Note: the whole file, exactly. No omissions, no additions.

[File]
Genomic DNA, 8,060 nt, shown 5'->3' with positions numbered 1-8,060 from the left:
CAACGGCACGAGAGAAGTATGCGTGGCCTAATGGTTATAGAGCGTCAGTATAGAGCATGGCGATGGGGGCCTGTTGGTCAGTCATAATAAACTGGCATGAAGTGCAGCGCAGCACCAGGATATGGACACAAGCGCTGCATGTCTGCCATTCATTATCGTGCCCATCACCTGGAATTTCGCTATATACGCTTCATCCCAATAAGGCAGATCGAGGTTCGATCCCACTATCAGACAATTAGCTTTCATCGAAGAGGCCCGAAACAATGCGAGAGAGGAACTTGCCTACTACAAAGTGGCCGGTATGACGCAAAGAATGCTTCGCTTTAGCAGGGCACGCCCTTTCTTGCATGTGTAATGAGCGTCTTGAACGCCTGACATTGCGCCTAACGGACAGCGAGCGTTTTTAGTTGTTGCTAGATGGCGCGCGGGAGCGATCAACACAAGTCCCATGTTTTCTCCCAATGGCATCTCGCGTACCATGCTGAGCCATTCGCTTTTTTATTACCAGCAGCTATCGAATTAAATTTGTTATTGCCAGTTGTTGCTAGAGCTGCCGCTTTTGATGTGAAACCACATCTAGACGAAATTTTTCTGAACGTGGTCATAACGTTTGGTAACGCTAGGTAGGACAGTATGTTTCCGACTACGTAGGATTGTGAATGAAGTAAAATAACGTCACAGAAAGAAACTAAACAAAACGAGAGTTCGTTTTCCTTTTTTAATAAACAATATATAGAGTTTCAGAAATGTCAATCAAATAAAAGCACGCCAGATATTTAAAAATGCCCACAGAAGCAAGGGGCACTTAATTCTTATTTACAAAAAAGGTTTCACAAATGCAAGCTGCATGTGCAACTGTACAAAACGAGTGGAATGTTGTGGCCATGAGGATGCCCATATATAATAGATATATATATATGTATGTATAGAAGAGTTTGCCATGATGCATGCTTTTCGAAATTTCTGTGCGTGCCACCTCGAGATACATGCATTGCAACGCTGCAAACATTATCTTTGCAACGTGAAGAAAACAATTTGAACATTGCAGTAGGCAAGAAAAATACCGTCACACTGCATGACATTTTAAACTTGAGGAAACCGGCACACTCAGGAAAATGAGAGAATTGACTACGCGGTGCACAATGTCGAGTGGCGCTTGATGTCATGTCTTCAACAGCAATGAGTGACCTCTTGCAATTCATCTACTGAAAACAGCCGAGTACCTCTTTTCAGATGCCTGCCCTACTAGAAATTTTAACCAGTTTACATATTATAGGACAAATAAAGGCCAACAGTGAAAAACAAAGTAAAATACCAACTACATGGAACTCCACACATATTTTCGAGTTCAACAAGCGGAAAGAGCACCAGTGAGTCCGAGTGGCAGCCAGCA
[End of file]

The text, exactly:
Genomic DNA, 8,060 nt, shown 5'->3' with positions numbered 1-8,060 from the left:
CAACGGCACGAGAGAAGTATGCGTGGCCTAATGGTTATAGAGCGTCAGTATAGAGCATGGCGATGGGGGCCTGTTGGTCAGTCATAATAAACTGGCATGAAGTGCAGCGCAGCACCAGGATATGGACACAAGCGCTGCATGTCTGCCATTCATTATCGTGCCCATCACCTGGAATTTCGCTATATACGCTTCATCCCAATAAGGCAGATCGAGGTTCGATCCCACTATCAGACAATTAGCTTTCATCGAAGAGGCCCGAAACAATGCGAGAGAGGAACTTGCCTACTACAAAGTGGCCGGTATGACGCAAAGAATGCTTCGCTTTAGCAGGGCACGCCCTTTCTTGCATGTGTAATGAGCGTCTTGAACGCCTGACATTGCGCCTAACGGACAGCGAGCGTTTTTAGTTGTTGCTAGATGGCGCGCGGGAGCGATCAACACAAGTCCCATGTTTTCTCCCAATGGCATCTCGCGTACCATGCTGAGCCATTCGCTTTTTTATTACCAGCAGCTATCGAATTAAATTTGTTATTGCCAGTTGTTGCTAGAGCTGCCGCTTTTGATGTGAAACCACATCTAGACGAAATTTTTCTGAACGTGGTCATAACGTTTGGTAACGCTAGGTAGGACAGTATGTTTCCGACTACGTAGGATTGTGAATGAAGTAAAATAACGTCACAGAAAGAAACTAAACAAAACGAGAGTTCGTTTTCCTTTTTTAATAAACAATATATAGAGTTTCAGAAATGTCAATCAAATAAAAGCACGCCAGATATTTAAAAATGCCCACAGAAGCAAGGGGCACTTAATTCTTATTTACAAAAAAGGTTTCACAAATGCAAGCTGCATGTGCAACTGTACAAAACGAGTGGAATGTTGTGGCCATGAGGATGCCCATATATAATAGATATATATATATGTATGTATAGAAGAGTTTGCCATGATGCATGCTTTTCGAAATTTCTGTGCGTGCCACCTCGAGATACATGCATTGCAACGCTGCAAACATTATCTTTGCAACGTGAAGAAAACAATTTGAACATTGCAGTAGGCAAGAAAAATACCGTCACACTGCATGACATTTTAAACTTGAGGAAACCGGCACACTCAGGAAAATGAGAGAATTGACTACGCGGTGCACAATGTCGAGTGGCGCTTGATGTCATGTCTTCAACAGCAATGAGTGACCTCTTGCAATTCATCTACTGAAAACAGCCGAGTACCTCTTTTCAGATGCCTGCCCTACTAGAAATTTTAACCAGTTTACATATTATAGGACAAATAAAGGCCAACAGTGAAAAACAAAGTAAAATACCAACTACATGGAACTCCACACATATTTTCGAGTTCAACAAGCGGAAAGAGCACCAGTGAGTCCGAGTGGCAGCCAGCA